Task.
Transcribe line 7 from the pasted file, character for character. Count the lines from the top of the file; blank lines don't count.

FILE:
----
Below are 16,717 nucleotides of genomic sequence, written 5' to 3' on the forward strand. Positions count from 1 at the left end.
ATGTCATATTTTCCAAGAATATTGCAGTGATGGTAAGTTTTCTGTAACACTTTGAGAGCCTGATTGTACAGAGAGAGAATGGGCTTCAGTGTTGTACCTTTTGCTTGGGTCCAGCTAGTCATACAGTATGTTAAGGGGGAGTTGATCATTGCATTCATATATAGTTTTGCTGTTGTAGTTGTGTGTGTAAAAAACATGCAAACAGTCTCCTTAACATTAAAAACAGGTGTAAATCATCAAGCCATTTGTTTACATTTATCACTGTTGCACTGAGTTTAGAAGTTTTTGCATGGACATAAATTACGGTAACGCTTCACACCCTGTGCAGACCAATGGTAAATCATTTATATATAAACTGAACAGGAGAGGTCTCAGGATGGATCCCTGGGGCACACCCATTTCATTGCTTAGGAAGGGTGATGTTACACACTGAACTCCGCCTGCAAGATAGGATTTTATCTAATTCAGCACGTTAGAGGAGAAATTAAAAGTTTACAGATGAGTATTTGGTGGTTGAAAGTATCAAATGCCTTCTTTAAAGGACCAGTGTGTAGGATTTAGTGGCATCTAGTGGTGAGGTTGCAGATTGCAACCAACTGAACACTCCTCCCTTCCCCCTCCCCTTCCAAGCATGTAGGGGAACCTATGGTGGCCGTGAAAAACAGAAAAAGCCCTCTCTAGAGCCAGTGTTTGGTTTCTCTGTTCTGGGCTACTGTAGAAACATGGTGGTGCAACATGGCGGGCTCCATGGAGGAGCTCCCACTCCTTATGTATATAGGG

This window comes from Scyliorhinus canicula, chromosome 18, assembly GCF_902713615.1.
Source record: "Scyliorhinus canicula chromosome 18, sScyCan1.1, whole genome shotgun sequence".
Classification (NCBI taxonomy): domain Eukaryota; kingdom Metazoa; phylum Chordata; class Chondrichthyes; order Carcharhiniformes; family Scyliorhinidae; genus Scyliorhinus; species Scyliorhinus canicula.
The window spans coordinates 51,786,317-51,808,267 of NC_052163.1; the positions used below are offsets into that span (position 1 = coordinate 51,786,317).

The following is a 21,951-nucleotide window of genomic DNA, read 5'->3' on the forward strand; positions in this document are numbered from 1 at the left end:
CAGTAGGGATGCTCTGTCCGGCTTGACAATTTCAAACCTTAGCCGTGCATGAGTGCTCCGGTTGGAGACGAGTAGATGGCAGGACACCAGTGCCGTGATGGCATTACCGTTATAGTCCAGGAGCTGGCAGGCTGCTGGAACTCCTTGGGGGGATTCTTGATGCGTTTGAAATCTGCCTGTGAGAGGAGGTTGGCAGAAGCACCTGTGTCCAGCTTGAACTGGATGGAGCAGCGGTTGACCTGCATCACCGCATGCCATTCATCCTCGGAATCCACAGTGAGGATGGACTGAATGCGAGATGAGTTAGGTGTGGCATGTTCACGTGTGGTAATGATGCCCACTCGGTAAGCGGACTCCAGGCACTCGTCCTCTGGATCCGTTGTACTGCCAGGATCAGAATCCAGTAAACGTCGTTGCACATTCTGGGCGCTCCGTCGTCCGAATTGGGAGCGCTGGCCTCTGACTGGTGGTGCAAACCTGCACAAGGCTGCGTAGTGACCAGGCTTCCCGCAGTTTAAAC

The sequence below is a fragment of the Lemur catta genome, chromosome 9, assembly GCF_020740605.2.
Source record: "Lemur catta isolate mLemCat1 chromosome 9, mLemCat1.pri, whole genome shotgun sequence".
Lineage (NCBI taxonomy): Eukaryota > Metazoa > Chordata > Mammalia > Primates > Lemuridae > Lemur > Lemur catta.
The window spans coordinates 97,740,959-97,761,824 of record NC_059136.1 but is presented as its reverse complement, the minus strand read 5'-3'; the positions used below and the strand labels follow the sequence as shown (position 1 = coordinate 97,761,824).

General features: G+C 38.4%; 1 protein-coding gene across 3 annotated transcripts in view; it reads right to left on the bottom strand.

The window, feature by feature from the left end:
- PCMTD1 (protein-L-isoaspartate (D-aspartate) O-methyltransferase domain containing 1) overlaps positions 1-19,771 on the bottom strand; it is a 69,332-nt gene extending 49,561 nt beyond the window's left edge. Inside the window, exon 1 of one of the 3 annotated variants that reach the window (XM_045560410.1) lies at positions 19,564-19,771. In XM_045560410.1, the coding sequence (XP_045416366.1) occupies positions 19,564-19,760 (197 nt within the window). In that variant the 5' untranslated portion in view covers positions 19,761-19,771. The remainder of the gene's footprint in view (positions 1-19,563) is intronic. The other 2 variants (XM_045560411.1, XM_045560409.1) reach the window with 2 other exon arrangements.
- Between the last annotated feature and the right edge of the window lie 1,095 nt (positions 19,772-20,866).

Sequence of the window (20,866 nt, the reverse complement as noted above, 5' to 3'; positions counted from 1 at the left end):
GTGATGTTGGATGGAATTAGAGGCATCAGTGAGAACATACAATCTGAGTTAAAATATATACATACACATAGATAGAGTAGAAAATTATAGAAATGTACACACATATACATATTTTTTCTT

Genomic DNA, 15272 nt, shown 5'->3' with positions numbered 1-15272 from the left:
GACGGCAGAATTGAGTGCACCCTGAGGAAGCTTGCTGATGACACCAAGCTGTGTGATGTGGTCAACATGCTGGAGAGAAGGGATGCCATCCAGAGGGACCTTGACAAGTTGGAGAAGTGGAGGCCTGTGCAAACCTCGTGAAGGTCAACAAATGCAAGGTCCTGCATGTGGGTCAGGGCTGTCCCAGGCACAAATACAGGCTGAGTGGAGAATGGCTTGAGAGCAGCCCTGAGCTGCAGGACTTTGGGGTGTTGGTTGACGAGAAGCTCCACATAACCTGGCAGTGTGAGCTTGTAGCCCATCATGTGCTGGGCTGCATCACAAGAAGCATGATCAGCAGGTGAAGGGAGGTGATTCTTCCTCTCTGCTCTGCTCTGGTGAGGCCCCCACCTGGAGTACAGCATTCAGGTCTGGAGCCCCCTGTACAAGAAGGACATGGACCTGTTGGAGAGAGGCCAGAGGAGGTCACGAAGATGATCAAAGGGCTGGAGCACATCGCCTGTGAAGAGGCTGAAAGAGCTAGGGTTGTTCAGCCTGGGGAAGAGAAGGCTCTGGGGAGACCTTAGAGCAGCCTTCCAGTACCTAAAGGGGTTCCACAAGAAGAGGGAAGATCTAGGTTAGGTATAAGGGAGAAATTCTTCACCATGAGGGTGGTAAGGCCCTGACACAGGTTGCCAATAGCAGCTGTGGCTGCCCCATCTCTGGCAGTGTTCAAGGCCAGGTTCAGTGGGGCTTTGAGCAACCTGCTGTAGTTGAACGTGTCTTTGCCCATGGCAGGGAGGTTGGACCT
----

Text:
The following is a 21,951-nucleotide window of genomic DNA, read 5'->3' on the forward strand; positions in this document are numbered from 1 at the left end: